Potassium impact on red pine (Pinus resinosa) diameter and height growth
Hissa, Neil A. R.
Honours Bachelor of Science in Forestry
DisciplineNatural Resources Management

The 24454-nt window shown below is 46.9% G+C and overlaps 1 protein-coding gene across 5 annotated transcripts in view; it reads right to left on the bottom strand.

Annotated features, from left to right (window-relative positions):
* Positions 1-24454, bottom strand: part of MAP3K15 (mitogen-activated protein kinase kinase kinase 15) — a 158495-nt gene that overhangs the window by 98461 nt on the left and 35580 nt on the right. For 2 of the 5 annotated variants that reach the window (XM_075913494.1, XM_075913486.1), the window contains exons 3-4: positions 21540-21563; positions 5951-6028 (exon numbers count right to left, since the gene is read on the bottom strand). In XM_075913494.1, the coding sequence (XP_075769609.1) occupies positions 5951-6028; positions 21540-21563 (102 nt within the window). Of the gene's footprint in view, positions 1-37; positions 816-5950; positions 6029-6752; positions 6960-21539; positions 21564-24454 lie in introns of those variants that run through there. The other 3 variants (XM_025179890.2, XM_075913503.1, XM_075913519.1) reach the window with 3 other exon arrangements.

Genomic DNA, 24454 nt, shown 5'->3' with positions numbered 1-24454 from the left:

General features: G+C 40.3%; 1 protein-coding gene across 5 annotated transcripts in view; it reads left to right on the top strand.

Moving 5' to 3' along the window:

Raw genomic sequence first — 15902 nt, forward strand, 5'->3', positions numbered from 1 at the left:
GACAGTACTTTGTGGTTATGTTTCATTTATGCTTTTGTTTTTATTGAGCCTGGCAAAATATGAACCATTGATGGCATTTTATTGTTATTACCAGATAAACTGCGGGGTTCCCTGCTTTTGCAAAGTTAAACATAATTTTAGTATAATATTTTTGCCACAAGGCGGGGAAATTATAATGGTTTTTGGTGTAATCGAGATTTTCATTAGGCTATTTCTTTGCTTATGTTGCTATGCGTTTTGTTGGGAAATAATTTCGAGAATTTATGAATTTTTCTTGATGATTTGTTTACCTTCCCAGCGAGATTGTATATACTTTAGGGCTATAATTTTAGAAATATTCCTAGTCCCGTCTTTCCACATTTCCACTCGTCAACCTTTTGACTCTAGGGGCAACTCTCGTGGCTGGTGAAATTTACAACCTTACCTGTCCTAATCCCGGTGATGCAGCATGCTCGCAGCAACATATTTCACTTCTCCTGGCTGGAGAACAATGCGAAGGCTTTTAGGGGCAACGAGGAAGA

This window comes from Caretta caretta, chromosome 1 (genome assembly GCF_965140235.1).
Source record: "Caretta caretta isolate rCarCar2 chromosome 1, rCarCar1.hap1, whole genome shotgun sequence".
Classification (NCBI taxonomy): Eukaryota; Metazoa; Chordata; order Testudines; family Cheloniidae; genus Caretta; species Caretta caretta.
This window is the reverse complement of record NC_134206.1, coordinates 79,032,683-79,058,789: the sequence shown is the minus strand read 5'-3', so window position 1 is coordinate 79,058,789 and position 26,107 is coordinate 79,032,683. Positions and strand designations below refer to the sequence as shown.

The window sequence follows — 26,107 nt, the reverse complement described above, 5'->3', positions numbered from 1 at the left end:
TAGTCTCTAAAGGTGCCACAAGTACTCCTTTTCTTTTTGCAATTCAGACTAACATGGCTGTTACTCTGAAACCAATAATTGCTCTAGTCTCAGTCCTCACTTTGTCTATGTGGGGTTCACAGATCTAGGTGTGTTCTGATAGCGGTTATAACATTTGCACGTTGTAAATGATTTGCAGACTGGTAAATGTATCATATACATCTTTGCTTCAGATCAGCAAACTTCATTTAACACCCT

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This thesis explores the relationship between the soil nutrient potassium and its effect on red pine growth. This thesis summarizes existing knowledge on differing soils impact on red pine and the lack of polymorphism. The importance of individual nutrient effects on growth determines the overall effect and optimization of amelioration. Individual nutrient effects on red pine growth are not available for mature red pine stands and are generally restricted to early growth. Although soil texture is not a direct influence on growth, nutrients in the soil impact growth behaviour. This study aims to compare two similar red pine stands in northwestern Ontario and determine the statistical difference in diameter and height growth. Stands height, diameter, and mortality were cumulatively measured in previous years. The top 15 cm of soil in each plot was measured and a Motte® soil sample test was completed to determine the pH, nitrogen, phosphorous, and potassium. The tree growth measurements were compared with soil samples taken randomly in each plot with Microsoft Excel and SPSS. Our findings showed an increase of 17-22% in diameter, 18- 24% in height, and a decrease of 11% for mortality. Our results showed a significant correlation between increased diameter and height growth with an increase in potassium levels. Our study revealed that red pine plantations could provide a higher amount of volume through the amelioration of harvested stands.